Mineralogy, Chemistry and Particle Size Interrelationships in some Post-Glacial Marine Deposits of the St. Lawrence Lowlands


  • R Ramesh
  • B d'Anglejan


Mineral maturity, chemical maturity, St. Lawrence River, St. Lawrence Lowlands.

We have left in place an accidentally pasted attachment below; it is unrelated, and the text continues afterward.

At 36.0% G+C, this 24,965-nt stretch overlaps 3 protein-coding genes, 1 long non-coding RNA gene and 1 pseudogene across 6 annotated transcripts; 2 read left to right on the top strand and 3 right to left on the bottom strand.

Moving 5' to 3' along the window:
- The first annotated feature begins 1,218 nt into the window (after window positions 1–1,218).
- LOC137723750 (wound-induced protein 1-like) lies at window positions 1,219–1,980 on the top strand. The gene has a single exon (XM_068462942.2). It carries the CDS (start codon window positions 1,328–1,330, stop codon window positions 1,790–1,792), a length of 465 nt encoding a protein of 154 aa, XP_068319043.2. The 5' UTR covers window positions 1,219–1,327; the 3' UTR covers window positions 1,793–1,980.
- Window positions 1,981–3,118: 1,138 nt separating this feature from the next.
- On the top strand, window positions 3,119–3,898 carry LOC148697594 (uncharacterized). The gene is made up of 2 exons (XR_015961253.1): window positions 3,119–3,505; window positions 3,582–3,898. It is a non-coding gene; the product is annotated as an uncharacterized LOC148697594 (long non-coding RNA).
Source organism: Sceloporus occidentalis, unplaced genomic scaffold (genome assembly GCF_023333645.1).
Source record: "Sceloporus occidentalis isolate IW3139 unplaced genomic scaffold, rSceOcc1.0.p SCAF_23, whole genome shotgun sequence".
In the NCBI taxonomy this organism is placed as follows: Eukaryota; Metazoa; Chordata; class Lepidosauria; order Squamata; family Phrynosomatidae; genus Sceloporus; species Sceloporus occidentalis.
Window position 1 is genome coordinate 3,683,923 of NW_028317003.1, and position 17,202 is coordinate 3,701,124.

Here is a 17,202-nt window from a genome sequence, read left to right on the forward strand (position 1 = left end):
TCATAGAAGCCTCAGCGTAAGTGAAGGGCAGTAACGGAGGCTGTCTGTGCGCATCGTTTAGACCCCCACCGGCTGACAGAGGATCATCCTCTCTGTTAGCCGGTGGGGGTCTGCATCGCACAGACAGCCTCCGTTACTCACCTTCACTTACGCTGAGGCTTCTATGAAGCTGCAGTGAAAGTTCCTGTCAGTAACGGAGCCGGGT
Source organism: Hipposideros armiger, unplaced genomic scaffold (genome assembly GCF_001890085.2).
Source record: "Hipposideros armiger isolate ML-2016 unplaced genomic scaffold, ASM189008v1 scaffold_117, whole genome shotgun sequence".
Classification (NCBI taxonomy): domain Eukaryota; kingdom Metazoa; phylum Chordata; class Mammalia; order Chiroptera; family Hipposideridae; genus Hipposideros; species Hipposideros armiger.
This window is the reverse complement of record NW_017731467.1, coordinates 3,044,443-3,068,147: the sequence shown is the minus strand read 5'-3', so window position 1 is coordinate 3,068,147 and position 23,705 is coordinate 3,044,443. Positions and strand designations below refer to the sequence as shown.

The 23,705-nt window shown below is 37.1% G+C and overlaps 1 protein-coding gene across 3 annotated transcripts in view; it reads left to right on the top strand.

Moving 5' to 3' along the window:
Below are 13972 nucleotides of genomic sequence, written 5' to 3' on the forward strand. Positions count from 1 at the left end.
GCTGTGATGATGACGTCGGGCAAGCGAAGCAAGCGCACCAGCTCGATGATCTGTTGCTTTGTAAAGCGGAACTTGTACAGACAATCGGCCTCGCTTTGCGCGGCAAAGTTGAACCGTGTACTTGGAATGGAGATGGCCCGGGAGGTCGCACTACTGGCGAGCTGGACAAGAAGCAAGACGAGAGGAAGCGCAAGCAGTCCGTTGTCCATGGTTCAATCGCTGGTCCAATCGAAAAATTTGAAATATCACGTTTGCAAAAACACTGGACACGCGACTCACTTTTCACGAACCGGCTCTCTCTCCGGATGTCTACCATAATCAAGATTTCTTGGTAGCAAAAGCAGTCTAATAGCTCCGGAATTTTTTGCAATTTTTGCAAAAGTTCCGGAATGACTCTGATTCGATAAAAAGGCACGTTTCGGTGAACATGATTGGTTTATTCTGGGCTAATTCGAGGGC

To better characterize the nature of the source material of the present-day suspended load of the St. Lawrence River, we have examined the mineralogy and chemistry of the clay and colloid-size tractions of subaerially exposed Champlain Sea deposits and of submerged Goldthwait Sea deposits under the Upper St. Lawrence Estuary. Similar analyses were obtained on the lower St. Lawrence River and estuarine suspended sediments. The mineralogical composition, obtained from semi-quantitative X-ray diffraction studies, changes with particle size. Feldspar and quartz are predominant in the clay-size fraction, while illite and Fe-rich chlorite are abundant in the colloid-size fraction. The mineralogical composition of the clay-size material in the Champlain and Goldthwait Sea deposits is similar to that found in suspension. The marine deposits of the St. Lawrence Lowlands (Champlain and Goldthwait Sea deposits) contain the lowest mineral maturity (MM) and chemical maturity (ChM) values. When compared to some of the major world rivers, it appears that mineralogically and chemically immature material is still being supplied by the St. Lawrence River under present climatic conditions. An increase in illite content, MM, ChM, and a decrease in feldspar in the colloid-size fraction with increasing depth in some of the profiles investigated suggests the possibility of post-glacial digenetic alteration. Higher chemical index of alteration (CIA) values in sediments which have been subaerially exposed as compared to those which have remained submerged may be due to ground water removal of alkalis.